A marketer's rant on websites and conversion


Published on: 5 Dec 2017
6 min read

Goes one of the thumping numbers from the King of Pop, Michael Jackson. The drum beat is so succinct that it stays with you and starts playing inside your mind whenever you recollect the song. Thank you Michael for being the voice of those who weren’t heard, and giving the impetus to those who didn’t care, to start caring.

Now, I have an accusation to make against businesses; those businesses that choose to convert visitors to their websites into customers, subscribers, and anything else based on their goals. I’m here to accuse these businesses of not caring about the very visitors they are looking to convert. Allow me to explain before you brush aside my accusation as one without basis.

To begin with let me offer a set of problems with the websites of these businesses.

The Make your visitor choke with information problem

If you have ever written copy for your website, you would likely find yourself struggling to limit your enthusiasm to share more information. “Lest the visitor go to competition because this little piece of information is missing” is the theme that runs through your copy. So you decide to start throwing everything but the kitchen sink into your copy.

The real problem with this naive act is your website visitor hasn’t got a ton of memory, nor the kind of attention span that you have for your own business. The unsuspecting visitor is likely looking to get a quick idea on what your business or offering is about, but gets stunned by the unloading of an endless tirade of information. You simply end up choking your visitor to the point of running them away to the farthest of web stratosphere, a point of no return.

The Great Escape problem

I find this to be the most prevalent and also the most damaging problem with conversion. So you spend your time, energy and sometimes even pay people for writing a great piece of content and post it on your website. You start driving traffic to your website by spreading the word about your shiny new piece on the most happening thing, and create a buzz. People are loving your piece and can’t help but share it with others.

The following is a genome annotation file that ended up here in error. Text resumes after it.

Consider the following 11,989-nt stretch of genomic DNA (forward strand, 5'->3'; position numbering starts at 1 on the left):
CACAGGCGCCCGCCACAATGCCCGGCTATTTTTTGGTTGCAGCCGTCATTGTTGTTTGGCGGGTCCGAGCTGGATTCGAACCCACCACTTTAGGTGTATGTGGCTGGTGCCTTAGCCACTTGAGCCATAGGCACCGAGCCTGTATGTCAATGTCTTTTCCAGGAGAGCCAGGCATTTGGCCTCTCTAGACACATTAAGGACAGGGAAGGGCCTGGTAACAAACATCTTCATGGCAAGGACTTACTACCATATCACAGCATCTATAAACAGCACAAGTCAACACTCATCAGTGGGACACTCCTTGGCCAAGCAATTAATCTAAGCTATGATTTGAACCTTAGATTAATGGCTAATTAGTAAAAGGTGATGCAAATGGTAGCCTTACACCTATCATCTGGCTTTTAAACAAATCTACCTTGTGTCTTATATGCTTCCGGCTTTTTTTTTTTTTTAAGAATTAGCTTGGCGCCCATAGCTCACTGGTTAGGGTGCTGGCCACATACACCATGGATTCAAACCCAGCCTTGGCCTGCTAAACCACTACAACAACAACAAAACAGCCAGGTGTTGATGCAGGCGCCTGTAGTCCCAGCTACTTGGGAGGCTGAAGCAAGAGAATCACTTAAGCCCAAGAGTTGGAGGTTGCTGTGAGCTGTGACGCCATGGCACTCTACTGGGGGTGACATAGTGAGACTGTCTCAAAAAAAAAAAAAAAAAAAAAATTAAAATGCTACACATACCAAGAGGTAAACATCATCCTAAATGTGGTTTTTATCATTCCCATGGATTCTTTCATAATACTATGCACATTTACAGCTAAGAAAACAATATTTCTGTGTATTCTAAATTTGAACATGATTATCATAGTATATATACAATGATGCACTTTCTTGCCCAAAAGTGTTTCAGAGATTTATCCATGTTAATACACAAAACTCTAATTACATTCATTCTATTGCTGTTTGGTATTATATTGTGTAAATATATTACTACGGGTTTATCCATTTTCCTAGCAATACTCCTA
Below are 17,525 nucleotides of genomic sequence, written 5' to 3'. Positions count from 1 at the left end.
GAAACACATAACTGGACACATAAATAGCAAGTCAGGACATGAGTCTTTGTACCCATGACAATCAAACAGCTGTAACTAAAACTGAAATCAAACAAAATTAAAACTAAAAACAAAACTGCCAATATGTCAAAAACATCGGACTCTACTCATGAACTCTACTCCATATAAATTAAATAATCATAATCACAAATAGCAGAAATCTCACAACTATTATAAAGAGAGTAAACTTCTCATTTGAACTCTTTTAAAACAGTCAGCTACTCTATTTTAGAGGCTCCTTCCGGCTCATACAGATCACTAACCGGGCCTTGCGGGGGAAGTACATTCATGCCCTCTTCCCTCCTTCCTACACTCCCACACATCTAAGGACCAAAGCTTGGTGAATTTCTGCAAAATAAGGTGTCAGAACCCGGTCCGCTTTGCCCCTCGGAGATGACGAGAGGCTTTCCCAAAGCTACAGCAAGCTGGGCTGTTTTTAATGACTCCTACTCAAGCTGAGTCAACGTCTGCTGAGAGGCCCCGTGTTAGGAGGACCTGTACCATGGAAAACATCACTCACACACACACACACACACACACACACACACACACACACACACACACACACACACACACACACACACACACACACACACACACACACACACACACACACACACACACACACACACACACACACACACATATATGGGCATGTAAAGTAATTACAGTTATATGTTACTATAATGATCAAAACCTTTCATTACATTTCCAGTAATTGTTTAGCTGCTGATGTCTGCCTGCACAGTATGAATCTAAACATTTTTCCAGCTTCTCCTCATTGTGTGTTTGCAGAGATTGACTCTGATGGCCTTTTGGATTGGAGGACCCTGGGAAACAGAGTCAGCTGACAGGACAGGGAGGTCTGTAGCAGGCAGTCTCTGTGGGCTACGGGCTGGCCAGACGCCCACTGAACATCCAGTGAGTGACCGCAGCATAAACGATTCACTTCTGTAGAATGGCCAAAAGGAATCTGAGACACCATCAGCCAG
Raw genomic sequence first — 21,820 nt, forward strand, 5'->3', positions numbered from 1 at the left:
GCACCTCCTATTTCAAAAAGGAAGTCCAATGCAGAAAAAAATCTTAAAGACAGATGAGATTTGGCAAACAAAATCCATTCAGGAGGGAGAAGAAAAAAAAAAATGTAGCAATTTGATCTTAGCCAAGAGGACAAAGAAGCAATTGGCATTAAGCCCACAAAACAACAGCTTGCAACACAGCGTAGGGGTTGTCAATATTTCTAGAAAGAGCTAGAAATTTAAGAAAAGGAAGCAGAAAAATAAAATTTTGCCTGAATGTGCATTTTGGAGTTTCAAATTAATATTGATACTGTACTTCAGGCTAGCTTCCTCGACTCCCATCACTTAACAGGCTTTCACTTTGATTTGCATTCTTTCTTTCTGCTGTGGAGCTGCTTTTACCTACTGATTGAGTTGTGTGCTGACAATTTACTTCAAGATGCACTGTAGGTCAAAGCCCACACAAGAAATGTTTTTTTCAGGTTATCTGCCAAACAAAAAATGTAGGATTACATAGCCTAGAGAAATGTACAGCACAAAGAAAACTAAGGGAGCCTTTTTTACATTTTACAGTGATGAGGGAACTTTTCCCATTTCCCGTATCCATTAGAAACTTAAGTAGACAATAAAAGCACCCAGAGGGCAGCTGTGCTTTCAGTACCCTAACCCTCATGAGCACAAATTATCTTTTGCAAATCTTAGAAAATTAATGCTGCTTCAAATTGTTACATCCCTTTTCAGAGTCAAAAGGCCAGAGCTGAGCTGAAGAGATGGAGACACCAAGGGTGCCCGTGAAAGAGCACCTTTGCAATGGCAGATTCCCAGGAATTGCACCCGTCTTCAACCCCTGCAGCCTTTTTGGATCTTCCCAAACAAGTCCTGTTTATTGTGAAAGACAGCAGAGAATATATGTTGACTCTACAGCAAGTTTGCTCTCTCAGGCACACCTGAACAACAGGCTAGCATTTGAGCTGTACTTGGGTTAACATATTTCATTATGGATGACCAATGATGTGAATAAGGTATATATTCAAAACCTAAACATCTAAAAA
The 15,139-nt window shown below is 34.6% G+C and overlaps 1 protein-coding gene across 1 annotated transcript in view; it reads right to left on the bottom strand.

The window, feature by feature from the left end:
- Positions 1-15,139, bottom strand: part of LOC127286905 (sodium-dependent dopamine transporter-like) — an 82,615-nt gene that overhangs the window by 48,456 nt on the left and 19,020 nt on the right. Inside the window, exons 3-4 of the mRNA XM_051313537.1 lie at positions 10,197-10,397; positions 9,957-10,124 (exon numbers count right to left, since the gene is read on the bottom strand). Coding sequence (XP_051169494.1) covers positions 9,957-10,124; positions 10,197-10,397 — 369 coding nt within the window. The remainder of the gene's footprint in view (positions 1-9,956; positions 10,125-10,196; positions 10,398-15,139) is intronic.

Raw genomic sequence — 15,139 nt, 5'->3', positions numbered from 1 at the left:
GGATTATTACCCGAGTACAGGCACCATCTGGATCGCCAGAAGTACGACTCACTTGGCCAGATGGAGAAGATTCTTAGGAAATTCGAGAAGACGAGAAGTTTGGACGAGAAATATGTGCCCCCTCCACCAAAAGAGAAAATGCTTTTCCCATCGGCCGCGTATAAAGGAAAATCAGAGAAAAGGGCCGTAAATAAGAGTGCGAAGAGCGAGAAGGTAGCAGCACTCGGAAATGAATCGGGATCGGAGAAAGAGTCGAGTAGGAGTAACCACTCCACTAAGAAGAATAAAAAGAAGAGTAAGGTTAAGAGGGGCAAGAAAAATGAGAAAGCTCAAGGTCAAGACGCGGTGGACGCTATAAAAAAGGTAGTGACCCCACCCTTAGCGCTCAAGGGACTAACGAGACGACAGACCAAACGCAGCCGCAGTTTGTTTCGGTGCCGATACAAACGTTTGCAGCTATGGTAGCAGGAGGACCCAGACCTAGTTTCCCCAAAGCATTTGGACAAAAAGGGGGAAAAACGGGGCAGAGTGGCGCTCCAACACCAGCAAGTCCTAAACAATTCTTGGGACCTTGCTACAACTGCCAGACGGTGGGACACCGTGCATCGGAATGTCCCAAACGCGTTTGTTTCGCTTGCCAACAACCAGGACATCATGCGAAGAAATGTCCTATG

Your visitors already started respecting you for your authority on the subject and are interested to know more about how you can help them. They want to know why you exist, what problems you solve, and if that is of any interest to them.

Excellent job so far! The iron is hot and ready to take the shape that you want it to.

Unfortunately, you haven’t thought of a way to convert these people in a way that actually works. What I mean by that is, you don’t have a conversion trap related to the content you shared. Let me explain this jargon that I decided to throw in. A conversion trap (for the lack of a better academic term) is a well thought out, carefully placed tool to achieve your conversion goal. The purpose is to capitalize on the heightened emotional state of your visitor and make them perform an action that either converts them for your goal or at least gets them a step closer to getting converted.

Examples of conversion traps would look like signup forms, downloadable resources and Buy buttons. The reason I say “would look like” is simple. On their own, sign up forms etc don’t really do a good job of converting your visitors. It is the careful placement, the message, and use of apt visual cues, that together with the form, perform the trick. Again, for the lack of a better analogy, it is like catching a fish after waiting patiently for them to fall for the bait, only to let them go because you couldn’t hold on to them.